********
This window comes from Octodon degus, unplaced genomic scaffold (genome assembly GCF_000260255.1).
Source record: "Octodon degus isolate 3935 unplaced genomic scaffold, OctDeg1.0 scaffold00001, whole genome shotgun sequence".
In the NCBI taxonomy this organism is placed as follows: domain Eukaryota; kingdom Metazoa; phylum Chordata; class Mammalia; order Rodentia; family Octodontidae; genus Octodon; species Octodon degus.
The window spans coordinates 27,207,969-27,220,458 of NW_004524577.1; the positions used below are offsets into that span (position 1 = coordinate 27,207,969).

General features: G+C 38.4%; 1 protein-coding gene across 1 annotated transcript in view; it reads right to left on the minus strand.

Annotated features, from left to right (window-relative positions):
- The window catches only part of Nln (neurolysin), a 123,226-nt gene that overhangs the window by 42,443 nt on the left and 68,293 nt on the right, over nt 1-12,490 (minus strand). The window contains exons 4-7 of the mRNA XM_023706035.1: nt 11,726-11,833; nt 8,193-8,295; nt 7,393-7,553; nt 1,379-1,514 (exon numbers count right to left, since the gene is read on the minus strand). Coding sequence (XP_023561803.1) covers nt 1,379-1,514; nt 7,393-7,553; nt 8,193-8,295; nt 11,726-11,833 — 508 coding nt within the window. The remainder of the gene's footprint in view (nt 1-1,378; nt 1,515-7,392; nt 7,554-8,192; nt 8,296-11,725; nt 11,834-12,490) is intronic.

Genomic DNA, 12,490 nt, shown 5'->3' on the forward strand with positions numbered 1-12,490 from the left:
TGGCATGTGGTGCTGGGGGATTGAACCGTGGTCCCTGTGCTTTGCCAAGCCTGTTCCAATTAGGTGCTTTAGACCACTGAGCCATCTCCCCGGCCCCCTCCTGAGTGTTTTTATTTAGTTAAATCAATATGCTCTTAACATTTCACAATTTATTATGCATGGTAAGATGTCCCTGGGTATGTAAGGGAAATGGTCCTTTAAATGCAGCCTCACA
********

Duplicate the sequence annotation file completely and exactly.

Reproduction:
This window comes from Octodon degus, unplaced genomic scaffold (genome assembly GCF_000260255.1).
Source record: "Octodon degus isolate 3935 unplaced genomic scaffold, OctDeg1.0 scaffold00001, whole genome shotgun sequence".
In the NCBI taxonomy this organism is placed as follows: domain Eukaryota; kingdom Metazoa; phylum Chordata; class Mammalia; order Rodentia; family Octodontidae; genus Octodon; species Octodon degus.
The window spans coordinates 27,207,969-27,220,458 of NW_004524577.1; the positions used below are offsets into that span (position 1 = coordinate 27,207,969).

General features: G+C 38.4%; 1 protein-coding gene across 1 annotated transcript in view; it reads right to left on the minus strand.

Annotated features, from left to right (window-relative positions):
- The window catches only part of Nln (neurolysin), a 123,226-nt gene that overhangs the window by 42,443 nt on the left and 68,293 nt on the right, over nt 1-12,490 (minus strand). The window contains exons 4-7 of the mRNA XM_023706035.1: nt 11,726-11,833; nt 8,193-8,295; nt 7,393-7,553; nt 1,379-1,514 (exon numbers count right to left, since the gene is read on the minus strand). Coding sequence (XP_023561803.1) covers nt 1,379-1,514; nt 7,393-7,553; nt 8,193-8,295; nt 11,726-11,833 — 508 coding nt within the window. The remainder of the gene's footprint in view (nt 1-1,378; nt 1,515-7,392; nt 7,554-8,192; nt 8,296-11,725; nt 11,834-12,490) is intronic.

Genomic DNA, 12,490 nt, shown 5'->3' on the forward strand with positions numbered 1-12,490 from the left:
TGGCATGTGGTGCTGGGGGATTGAACCGTGGTCCCTGTGCTTTGCCAAGCCTGTTCCAATTAGGTGCTTTAGACCACTGAGCCATCTCCCCGGCCCCCTCCTGAGTGTTTTTATTTAGTTAAATCAATATGCTCTTAACATTTCACAATTTATTATGCATGGTAAGATGTCCCTGGGTATGTAAGGGAAATGGTCCTTTAAATGCAGCCTCACA